Jumbo Siopao is a type of steamed bun filled generously with different meats like chicken, pork (char siu and Chinese sausage) and a salted duck egg.
- 3 cups dumpling flour + 1/2 cup for dusting
- 200 ml warm water
- 1/2 cup + 2 tsp white sugar
- 1/2 tsp salt
- 1 tbsp shortening or vegetable oil (use shortening to make it whiter in colour)
- 1 tsp baking powder
- 1 1/2 tbsp active dry yeast
- 1/4 cup lukewarm water
- 400g finely chopped or minced chicken thighs
- 150g char siu
- 2 salted duck eggs, quartered
- 1 pc Chinese sausage, sliced into 8 pcs
- 2 tbsp light soy sauce
- 2 tbsp cornstarch
- 4 tsp brown sugar
- 4 tsp sesame oil
Water for Steaming
- water, for steaming
- 1 tbsp of vinegar per litre of water, for steaming
- Mix all filling ingredients together except for the char siu, duck eggs and Chinese sausage. Set aside.
- Mix together yeast, 2 tsp sugar, and 1/4 cup lukewarm water. Set aside in a warm location for 30 minutes.
- Mix remaining ingredients except for the baking powder then knead dough until dough surface is smooth and texture is elastic; occasionally dust the board with dumpling flour. Place in a greased bowl then place in a warm location, set aside for 2 hours. After two hours the size would be doubled.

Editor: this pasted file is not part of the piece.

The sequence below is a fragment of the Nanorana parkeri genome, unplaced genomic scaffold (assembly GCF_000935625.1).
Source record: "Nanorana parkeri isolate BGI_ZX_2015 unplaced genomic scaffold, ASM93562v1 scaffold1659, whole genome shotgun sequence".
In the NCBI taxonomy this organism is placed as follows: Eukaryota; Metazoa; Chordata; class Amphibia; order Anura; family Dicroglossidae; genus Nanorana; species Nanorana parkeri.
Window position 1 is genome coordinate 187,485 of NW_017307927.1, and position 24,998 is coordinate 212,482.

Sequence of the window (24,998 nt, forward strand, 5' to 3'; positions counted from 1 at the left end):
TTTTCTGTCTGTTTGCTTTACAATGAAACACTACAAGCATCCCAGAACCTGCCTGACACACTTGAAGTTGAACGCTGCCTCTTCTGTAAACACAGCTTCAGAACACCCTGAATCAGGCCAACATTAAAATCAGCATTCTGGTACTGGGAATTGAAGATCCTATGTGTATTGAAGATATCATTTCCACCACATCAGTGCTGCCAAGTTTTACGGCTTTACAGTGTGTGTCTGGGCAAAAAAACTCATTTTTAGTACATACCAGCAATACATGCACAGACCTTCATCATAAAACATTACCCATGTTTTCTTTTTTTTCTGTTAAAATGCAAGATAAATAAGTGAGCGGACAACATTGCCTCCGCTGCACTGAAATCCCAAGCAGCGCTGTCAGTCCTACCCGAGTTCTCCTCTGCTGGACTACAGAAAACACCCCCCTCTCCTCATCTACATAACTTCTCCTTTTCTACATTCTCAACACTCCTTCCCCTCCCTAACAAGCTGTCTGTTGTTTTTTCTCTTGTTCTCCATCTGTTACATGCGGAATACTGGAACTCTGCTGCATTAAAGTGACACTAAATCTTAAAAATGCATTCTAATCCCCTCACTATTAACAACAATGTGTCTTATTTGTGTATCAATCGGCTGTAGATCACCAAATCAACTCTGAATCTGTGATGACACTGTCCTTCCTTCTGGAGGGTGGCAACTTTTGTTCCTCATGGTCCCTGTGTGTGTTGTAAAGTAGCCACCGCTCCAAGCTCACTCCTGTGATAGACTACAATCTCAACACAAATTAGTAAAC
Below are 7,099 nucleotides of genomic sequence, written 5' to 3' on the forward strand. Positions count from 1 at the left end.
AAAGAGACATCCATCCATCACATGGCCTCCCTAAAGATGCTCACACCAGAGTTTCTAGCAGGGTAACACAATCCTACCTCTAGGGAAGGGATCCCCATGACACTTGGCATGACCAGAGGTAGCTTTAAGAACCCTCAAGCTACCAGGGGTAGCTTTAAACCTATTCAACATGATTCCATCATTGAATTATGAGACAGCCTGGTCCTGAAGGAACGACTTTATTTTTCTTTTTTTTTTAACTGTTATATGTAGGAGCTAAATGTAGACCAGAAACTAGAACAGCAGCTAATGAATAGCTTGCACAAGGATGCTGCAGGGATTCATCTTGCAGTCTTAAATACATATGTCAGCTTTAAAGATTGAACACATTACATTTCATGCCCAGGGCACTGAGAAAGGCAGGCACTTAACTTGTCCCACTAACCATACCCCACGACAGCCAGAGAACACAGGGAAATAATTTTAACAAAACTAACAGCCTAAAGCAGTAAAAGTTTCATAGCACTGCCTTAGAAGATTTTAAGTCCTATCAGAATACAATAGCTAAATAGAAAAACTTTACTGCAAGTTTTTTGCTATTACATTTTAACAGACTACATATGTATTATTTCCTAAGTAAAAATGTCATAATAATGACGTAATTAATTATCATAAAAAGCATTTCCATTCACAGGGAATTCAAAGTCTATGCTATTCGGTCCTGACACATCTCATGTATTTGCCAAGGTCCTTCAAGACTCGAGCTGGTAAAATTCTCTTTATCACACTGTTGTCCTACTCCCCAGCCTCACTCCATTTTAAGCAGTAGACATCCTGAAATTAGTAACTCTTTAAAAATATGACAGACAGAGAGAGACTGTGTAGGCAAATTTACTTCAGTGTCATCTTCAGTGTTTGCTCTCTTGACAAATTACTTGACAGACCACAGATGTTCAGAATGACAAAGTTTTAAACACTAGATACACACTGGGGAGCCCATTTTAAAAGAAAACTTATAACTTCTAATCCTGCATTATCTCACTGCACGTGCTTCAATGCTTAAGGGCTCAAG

- Deflate dough then spread on floured board. Add the baking powder evenly then knead for 5 minutes.
- Divide into 8 pieces then roll them thin, place a 50g of the mixed mixture in the middle, a slice of char siu, a slice of Chinese sausage and a piece of quartered egg. Seal them on top, place buns in a greased paper. Do with the remaining dough and filling. Set aside in a warm location for 30 minutes.
- Prepare your steamer by pouring water and vinegar. Vinegar will make sure your buns are white.
- Place buns into steamer container then steam siopao for 30-40 minutes.
Pang kowloon yan pre ha
Ooh I love steamed buns and I love that these are “huge” 🙂
These do look filling. I’m impressed that you made the buns yourself. They turned out so good looking which I imagine is challenging with stuffing them, and I bet they are delicious.
These look incredible. My only attempt at steamed pork buns were a complete disaster, but how I would love to be able to make them at home. I can’t imagine anything better!
What type of flour is dumpling flour? Thinking that AP flour would do
Yes All purpose would do but it will give a different texture and colour compared to the dumpling flour. I used them before but when this was introduced to me I never used AP ever since in making steamed buns. This will make your pao similar texture to what you get in Asian restaurants or dumpling shops and you can find them in Asian and/or Chinese groceries.
I have been looking for a long, long time for a white siopao recipe and I am so happy that at last I’ve found it. I made siopao before coz I attended a culinary lessons but I was looking for a white dough siopao. And your Jumbo Siopao recipe is the best as I see it. IT’S PERFECT. But where can I find the dumpling flour and this is the first I have heard this kind of flour. I’m living here at Clovis, California. Is this available in the grocery or in Asian store. Any particular brand of chinese rice wine coz there are lots of them. Please help coz I am so eager to make it ASAP.